As best as we can determine, the issue of the legality of the appellant's warrantless arrest is being raised for the first time on appeal.   Our examination of the record reveals no pretrial motion to suppress, and no challenge to the legality of the warrantless arrest appears anywhere in the trial transcript.   Accordingly, this issue has not been preserved for appellate review.   See Pope v. State, 587 So.2d 1278, 1283 (Ala.Cr.App.1991) (“The appellant's issue[ ] raised on appeal pertaining to ․ an alleged illegal arrest without a warrant ․ [is] procedurally barred from review for failure to preserve the issue[ ] by proper objection in the trial court.”).

 Even assuming that our interpretation of the appellant's legal argument is wrong and he is arguing that the verdict was against the great weight of the evidence, we note that there was sufficient evidence to present this case to the jury.   As we stated in Smith v. City of Anniston, 668 So.2d 96, 98 (Ala.Cr.App.1995):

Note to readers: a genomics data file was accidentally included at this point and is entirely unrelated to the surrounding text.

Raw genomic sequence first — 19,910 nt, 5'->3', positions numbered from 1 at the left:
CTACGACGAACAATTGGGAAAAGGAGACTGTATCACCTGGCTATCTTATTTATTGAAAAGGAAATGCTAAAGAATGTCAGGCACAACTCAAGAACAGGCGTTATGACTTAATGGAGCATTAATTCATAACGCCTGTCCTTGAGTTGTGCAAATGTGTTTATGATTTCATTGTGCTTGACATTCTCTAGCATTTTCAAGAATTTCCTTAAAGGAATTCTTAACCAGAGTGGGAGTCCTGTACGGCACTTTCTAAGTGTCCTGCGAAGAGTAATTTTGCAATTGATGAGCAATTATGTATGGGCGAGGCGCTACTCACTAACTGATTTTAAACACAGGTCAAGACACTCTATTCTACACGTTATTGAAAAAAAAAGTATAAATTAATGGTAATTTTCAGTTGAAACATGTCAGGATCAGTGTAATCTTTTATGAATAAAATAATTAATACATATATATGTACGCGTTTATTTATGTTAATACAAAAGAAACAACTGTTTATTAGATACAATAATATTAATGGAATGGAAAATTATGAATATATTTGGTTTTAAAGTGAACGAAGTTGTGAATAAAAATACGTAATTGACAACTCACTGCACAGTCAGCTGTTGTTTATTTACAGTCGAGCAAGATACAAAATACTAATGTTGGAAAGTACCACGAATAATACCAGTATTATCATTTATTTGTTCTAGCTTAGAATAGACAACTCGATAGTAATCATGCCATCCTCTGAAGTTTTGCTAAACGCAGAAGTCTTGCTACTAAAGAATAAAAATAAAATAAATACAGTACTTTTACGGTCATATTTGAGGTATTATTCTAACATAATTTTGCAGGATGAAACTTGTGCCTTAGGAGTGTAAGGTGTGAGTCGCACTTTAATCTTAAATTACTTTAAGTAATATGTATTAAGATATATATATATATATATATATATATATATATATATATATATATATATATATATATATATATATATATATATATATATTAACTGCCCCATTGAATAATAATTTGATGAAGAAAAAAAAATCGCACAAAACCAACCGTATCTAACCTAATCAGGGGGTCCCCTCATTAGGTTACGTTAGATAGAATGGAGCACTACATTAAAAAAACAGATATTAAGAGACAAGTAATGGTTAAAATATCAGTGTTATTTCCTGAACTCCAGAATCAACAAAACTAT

“While it is clear that [§ 13A-11-7, Code of Alabama 1975] requires that the offender intend to cause public inconvenience, annoyance, or alarm, or that the offender recklessly creates a risk thereof, such questions of intent are generally matters for the finders of fact.   In the present case, because the appellant made the offensive comment, not only to the police officer, but also in the presence of other individuals who could hear and react, whether his conduct amounted to disorderly conduct was a question of fact for the jury.   Where facts are presented from which the jury could reasonably infer that the alleged crime has been committed, the question must be submitted to the jury.   See generally, Brandon v. State, 542 So.2d 1316 (Ala.Cr.App.1989).  ‘The jury is then under a duty to draw permissible inferences from the circumstantial evidence presented and base its verdict accordingly.’  Id. at 1318.”